How the Great Barrier Reef was formed Thirteen thousand years ago
Sea level rose steadily from about 20,000 years ago until about 6,000 years ago, after which it approached its present height. Thus, sea level would have been about half way between its old height and its present height about 13,000 years ago.
What happened to the hills?
As sea level rose, the lower lying coastal plains became flooded and the hills became islands. Corals settled and grew on hard surfaces around these islands. When these corals died, new corals settled upon them and grew. These coral skeletons were cemented together by calcareous algae and yet other calcareous algae formed sand that filled in the spaces amongst this framework.
Over time, these processes formed fringing reefs around the islands. As sea level continued to rise, small hills were submerged by the sea and reefs grew completely over them.
Reefs grow best where there is lots of water movement. Hence, fringing reefs are usually better developed on the windward sides of islands than on the leeward (sheltered) sides. Once sea level has risen to cover a low hill, material eroded from the reef is carried from its windward side to the more sheltered side, where it builds up. Thus, although corals grow best on the windward side of reefs, the reefs themselves grow fastest on their leeward side.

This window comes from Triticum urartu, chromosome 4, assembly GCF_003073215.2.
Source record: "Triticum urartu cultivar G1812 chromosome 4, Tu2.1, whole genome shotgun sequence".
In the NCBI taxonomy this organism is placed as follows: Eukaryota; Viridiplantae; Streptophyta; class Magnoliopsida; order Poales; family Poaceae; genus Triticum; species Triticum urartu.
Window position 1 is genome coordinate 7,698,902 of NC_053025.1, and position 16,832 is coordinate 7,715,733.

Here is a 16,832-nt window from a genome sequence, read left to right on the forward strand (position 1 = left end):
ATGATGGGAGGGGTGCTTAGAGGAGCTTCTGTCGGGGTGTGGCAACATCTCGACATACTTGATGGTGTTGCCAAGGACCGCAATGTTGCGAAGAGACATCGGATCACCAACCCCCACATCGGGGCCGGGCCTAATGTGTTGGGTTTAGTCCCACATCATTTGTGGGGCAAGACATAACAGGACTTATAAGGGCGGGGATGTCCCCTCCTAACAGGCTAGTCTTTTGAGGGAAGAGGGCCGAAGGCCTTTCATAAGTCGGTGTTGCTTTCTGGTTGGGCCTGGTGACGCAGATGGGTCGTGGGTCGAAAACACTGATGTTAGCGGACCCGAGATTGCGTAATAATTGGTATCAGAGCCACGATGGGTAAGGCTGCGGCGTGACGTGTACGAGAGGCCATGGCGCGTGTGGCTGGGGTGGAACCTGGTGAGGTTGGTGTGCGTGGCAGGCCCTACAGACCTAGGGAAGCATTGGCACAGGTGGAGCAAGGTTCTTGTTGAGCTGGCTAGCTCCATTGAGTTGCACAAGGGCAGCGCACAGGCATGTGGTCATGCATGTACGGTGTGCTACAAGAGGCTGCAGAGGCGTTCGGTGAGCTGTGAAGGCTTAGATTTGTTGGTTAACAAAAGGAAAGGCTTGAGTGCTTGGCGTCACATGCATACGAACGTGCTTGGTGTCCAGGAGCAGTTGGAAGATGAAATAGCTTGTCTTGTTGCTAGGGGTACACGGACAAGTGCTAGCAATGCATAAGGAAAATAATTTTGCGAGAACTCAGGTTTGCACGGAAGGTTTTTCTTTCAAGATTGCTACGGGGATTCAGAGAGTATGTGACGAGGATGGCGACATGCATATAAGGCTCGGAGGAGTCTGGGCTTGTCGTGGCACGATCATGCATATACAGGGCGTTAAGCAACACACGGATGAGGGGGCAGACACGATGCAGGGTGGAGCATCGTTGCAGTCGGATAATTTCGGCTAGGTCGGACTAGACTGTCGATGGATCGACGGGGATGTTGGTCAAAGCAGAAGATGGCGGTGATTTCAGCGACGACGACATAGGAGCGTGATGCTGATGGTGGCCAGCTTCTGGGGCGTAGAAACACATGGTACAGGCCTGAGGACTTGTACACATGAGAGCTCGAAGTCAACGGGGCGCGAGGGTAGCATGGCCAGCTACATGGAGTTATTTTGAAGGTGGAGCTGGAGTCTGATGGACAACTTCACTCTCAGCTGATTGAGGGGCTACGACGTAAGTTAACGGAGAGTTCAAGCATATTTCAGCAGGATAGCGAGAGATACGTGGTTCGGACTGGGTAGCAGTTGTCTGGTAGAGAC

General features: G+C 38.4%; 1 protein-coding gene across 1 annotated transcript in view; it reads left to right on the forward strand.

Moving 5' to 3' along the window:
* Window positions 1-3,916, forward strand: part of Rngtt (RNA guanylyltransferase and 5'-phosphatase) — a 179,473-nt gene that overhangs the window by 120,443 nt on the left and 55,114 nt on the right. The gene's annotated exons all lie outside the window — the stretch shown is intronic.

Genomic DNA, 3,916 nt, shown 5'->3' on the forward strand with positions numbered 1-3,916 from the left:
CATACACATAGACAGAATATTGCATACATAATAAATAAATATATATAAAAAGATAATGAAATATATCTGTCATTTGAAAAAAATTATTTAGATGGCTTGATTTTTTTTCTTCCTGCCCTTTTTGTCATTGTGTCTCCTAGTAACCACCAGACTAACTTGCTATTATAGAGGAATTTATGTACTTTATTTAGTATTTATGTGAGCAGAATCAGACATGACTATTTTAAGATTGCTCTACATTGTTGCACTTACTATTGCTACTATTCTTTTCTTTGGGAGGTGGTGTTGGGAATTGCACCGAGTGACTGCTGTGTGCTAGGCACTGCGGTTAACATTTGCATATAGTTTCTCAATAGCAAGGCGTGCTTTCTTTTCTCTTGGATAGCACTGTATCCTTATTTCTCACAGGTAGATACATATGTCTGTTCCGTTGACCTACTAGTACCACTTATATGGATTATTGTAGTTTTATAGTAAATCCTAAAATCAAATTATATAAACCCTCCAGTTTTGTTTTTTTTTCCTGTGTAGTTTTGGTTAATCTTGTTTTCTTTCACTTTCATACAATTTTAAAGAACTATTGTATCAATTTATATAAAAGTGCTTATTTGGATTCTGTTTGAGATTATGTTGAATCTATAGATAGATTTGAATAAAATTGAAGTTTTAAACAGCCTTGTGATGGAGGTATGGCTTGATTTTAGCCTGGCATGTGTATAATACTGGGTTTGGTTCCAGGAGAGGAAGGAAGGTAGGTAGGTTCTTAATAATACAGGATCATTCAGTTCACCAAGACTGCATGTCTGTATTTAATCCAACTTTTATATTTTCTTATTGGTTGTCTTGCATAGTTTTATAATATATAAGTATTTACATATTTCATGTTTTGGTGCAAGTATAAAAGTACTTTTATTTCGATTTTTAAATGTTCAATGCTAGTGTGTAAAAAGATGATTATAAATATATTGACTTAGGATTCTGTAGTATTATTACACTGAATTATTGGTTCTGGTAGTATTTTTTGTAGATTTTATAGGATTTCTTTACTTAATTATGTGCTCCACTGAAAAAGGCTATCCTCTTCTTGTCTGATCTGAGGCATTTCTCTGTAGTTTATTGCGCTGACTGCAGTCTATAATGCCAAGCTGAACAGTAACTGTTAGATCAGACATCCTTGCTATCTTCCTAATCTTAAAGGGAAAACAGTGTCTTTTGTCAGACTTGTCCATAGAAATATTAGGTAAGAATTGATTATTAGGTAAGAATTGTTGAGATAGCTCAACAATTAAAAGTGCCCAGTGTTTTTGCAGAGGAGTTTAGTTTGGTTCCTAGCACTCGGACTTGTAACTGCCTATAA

The taller hills were not inundated by the rising sea level. They became what is known today as continental islands because they are often extensions of mountain ranges on the mainland. Most of these islands have fringing reefs.
Rocky coastline of Magnetic Island, a continental island 8 km off the North Queensland coast.
The dark patches at the top of the photograph are coral colonies surrounded by sand fill that has been deposited in the shallow lagoon between the reef and the shore.
- Most of the bays on Magnetic Island have fringing reefs with the leeward (sheltered) side of the island supporting mangrove forests.
- Sea-level was approximately 60 meters lower than present time.
This drawing shows how coral build reefs around islands.
The rising and falling tides and wave action usually deposits sand between the reef and the shore.
Most continental islands have rocky headlands, mountain peaks and sandy beaches. The leeward side of these islands usually have mangrove forests.
Leeward side of Hinchinbrook Island, a large continental island off the Nth Queensland coast.